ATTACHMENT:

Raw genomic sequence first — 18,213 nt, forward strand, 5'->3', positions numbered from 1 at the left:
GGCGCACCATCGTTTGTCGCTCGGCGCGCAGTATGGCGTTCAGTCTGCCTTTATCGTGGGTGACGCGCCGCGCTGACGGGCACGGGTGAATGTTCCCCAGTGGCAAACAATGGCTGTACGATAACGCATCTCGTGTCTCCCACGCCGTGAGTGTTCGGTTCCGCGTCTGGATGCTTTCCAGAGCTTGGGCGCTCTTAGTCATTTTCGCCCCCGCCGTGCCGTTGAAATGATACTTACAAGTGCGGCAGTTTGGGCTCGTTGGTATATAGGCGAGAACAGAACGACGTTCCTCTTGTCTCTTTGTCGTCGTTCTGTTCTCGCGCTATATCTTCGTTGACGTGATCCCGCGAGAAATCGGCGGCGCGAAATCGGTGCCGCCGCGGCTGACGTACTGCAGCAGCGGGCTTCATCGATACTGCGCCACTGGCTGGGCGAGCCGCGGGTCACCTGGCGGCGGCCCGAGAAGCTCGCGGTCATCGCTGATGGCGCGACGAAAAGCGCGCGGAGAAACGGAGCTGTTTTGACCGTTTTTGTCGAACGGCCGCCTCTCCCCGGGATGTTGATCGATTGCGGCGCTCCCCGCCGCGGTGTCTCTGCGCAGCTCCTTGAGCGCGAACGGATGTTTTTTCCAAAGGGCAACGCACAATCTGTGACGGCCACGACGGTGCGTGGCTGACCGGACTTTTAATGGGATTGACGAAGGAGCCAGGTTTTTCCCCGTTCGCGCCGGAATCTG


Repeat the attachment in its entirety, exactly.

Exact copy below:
Raw genomic sequence first — 18,213 nt, forward strand, 5'->3', positions numbered from 1 at the left:
GGCGCACCATCGTTTGTCGCTCGGCGCGCAGTATGGCGTTCAGTCTGCCTTTATCGTGGGTGACGCGCCGCGCTGACGGGCACGGGTGAATGTTCCCCAGTGGCAAACAATGGCTGTACGATAACGCATCTCGTGTCTCCCACGCCGTGAGTGTTCGGTTCCGCGTCTGGATGCTTTCCAGAGCTTGGGCGCTCTTAGTCATTTTCGCCCCCGCCGTGCCGTTGAAATGATACTTACAAGTGCGGCAGTTTGGGCTCGTTGGTATATAGGCGAGAACAGAACGACGTTCCTCTTGTCTCTTTGTCGTCGTTCTGTTCTCGCGCTATATCTTCGTTGACGTGATCCCGCGAGAAATCGGCGGCGCGAAATCGGTGCCGCCGCGGCTGACGTACTGCAGCAGCGGGCTTCATCGATACTGCGCCACTGGCTGGGCGAGCCGCGGGTCACCTGGCGGCGGCCCGAGAAGCTCGCGGTCATCGCTGATGGCGCGACGAAAAGCGCGCGGAGAAACGGAGCTGTTTTGACCGTTTTTGTCGAACGGCCGCCTCTCCCCGGGATGTTGATCGATTGCGGCGCTCCCCGCCGCGGTGTCTCTGCGCAGCTCCTTGAGCGCGAACGGATGTTTTTTCCAAAGGGCAACGCACAATCTGTGACGGCCACGACGGTGCGTGGCTGACCGGACTTTTAATGGGATTGACGAAGGAGCCAGGTTTTTCCCCGTTCGCGCCGGAATCTG